Yuko Ishihara

Profie photo of Yuko Ishihara

Assistant Professor

Ph.D. in Philosophy, University of Copenhagen

Email:
yishihar [at] fc.ritsumei.ac.jp (Replace "[at]" with "@")
Office Location:
AC5307
Office Hours:
Thursday 13:00-14:00 (All office hours are conducted via Zoom until further notice.)

Education

  • Ph.D. in Philosophy, University of Copenhagen

I received my Ph.D. degree from the University of Copenhagen in 2017 with a dissertation titled, "Transcendental Philosophy and its Transformations: Heidegger and Nishida’s critical engagements with transcendental philosophy in the late 1920s." From April 2017 to March 2018, I was a postdoctoral research fellow, and the first philosopher to be employed, at the Earth-Life Science Institute in Tokyo Institute of Technology where I explored avenues in which phenomenology and modern Japanese philosophy could provide insights into the origins of life research. I was also a visiting scholar from February 2017 to March 2019 at the Institute for Advanced Study in Princeton where I conducted joint research with Piet Hut, the head of the Program in Interdisciplinary Studies.

Message to Students

Today we suffer an overload of information. In a time like this, it is essential that we cultivate critical thinking skills and a reflective awareness of the surrounding situation and your place in it. We need the former ability so that we can filter information according to critical standards. We need the latter kind of awareness so that we don't get lost in this confusing world. The GLA provides an excellent environment to cultivate both of these skills. With our rich and comprehensive curriculum, we will help you become a skillful and responsible human being with the potential to be active leaders in the global society.

Courses Taught

  • Japanese Philosophy
  • Special Lecture on Civilization Studies II

Japanese Philosophy

The Meiji Restoration was the beginning of a long period of struggle for many intellectuals in Japan to find their feet in the new ground brought forth with the introduction of modern western thought. This course will cover some of the prominent thinkers and their main ideas from this period as well as their influence on and significance for today's global society. The main focus will be the Kyoto School thinkers who developed an original way of thinking by combining insights from western philosophy and Zen Buddhism. By the end of the course, students will have gained an in-depth understanding of the main ideas developed by Kyoto School philosophers as well as tools to critically approach modern western ways of thinking.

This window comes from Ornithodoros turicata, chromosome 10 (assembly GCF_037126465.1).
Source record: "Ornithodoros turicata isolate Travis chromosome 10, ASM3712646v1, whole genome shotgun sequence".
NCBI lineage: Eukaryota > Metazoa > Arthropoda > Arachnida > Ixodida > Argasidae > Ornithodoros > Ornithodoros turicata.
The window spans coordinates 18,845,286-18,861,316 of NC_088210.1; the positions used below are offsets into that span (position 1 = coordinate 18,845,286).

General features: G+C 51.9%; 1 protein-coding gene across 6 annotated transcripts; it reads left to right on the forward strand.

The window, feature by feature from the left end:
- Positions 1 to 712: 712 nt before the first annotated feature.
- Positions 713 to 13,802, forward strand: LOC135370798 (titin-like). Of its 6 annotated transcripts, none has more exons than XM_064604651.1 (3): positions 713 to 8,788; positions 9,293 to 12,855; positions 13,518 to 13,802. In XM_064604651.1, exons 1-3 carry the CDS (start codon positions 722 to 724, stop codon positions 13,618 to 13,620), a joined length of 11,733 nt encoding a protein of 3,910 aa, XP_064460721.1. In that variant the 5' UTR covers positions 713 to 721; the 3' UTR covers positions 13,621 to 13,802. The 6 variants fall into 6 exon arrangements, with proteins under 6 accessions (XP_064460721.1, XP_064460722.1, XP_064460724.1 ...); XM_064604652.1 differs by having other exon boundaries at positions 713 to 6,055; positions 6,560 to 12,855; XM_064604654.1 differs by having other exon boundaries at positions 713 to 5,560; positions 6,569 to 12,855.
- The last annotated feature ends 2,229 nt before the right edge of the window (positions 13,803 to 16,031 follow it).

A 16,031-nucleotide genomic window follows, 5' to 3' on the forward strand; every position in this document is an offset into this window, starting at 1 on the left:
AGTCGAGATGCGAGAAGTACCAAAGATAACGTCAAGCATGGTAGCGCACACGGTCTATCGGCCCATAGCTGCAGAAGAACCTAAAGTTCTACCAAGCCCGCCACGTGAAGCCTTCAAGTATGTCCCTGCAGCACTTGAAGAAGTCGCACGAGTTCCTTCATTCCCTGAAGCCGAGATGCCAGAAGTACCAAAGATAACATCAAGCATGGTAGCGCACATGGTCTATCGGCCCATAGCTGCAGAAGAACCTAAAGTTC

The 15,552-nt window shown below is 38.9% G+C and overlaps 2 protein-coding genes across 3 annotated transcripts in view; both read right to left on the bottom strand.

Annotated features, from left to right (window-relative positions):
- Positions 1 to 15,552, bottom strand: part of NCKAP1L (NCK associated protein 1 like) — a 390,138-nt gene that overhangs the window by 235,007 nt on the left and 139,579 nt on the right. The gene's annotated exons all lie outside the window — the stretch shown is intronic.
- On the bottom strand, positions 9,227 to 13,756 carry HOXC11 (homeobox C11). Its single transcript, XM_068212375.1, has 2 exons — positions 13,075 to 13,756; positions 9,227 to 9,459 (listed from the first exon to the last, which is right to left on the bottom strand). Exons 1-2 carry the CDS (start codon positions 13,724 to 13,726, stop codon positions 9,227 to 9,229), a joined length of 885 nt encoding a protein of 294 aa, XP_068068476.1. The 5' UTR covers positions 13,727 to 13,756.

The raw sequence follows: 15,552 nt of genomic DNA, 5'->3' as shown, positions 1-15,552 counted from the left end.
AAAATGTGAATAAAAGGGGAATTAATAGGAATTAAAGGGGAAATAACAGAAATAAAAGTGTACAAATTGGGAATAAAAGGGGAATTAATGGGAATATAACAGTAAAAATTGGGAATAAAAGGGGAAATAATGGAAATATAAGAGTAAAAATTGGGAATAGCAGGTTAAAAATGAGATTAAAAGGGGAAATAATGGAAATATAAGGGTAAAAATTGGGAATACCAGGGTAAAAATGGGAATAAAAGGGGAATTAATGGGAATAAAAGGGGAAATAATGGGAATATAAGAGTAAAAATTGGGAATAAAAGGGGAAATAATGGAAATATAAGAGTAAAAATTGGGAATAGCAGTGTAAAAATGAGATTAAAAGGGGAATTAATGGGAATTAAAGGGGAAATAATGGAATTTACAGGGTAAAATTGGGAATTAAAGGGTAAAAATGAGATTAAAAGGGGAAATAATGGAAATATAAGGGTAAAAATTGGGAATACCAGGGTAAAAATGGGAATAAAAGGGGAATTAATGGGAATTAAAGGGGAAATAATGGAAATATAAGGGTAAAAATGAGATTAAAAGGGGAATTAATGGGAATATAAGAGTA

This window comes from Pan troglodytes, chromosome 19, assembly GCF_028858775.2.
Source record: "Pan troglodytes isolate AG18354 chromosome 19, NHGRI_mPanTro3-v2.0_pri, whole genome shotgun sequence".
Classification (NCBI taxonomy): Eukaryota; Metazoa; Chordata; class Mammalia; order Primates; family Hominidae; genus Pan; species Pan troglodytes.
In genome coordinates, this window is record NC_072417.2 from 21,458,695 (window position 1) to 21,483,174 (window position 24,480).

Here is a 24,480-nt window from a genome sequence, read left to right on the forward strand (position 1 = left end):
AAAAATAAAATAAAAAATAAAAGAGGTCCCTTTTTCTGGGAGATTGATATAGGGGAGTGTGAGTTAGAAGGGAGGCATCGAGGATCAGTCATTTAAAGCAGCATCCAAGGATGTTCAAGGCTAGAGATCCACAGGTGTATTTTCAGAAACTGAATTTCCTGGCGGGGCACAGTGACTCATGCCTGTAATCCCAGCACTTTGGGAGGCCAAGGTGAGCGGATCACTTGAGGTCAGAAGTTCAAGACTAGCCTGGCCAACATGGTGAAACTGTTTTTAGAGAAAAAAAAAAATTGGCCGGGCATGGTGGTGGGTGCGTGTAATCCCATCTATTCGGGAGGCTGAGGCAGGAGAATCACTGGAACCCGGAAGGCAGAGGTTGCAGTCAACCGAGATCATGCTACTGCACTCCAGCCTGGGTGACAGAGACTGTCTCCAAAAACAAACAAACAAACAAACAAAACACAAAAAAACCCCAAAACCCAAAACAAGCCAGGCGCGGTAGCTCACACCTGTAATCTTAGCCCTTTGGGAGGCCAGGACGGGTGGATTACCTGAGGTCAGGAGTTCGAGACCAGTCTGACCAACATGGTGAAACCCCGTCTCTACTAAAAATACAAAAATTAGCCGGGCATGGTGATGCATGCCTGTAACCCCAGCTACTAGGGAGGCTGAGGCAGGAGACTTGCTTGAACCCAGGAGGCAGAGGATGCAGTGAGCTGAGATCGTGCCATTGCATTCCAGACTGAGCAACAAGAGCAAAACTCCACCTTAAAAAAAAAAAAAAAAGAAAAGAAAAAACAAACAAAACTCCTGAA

Research Interests

Kyoto School Tradition, Phenomenology, Comparative Philosophy, Philosophy of Play

My research interest lies in the intersection of modern Japanese philosophy (Kyoto School tradition in particular) and phenomenology. I am primarily interested in the question of how far—as well as with what method—we can and should go in the phenomenological return 'back to the things themselves.' Recently I have been working on a project that attempts to reinterpret the phenomenological epoché by taking it out of its limited context as it was introduced by Edmund Husserl and giving it a more practical spin by presenting it as a way to 'play with reality' in the sense of becoming co-players with reality.

See more on Ritsumeikan University Researchers Database.

Supervision Information

I am happy to supervise any topics that deal with modern Japanese philosophy (including but not limited to the Kyoto School tradition), east-west comparative philosophy and phenomenology. I am also interested in interdisciplinary topics that engage with the intersection of philosophy and psychology, neuroscience, design, technology, etc.

Representative Publications

  • "Nishida and Ueda on Philosophical Reflection", in Tetsugaku Companion to Ueda Shizuteru: Thoughts about Experience, Language, and Zen (Series: Tetsugaku Companions to Japanese Philosophy), Raquel Bouso et al. (eds.), Springer, forthcoming.
  • "Heidegger and Nishida’s transformation of transcendental reflection", in Phenomenology and Japanese Philosophy (Series: Tetsugaku Companions to Japanese Philosophy Vol. 3), S. Taguchi and A. Altobrando (eds.), Springer, pp. 77-94, 2020.
  • "Nishida Kitarō's awakened realism: going radically transcendental", Metodo: International Studies in Phenomenology and Philosophy, Special Issue 1.3 (On the Transcendental), pp. 57-84, 2019.
  • 「西田幾多郎の場所論と超越論的基礎づけ主義」『日本の哲学』(昭和堂)第18号, pp. 93-112, 2017.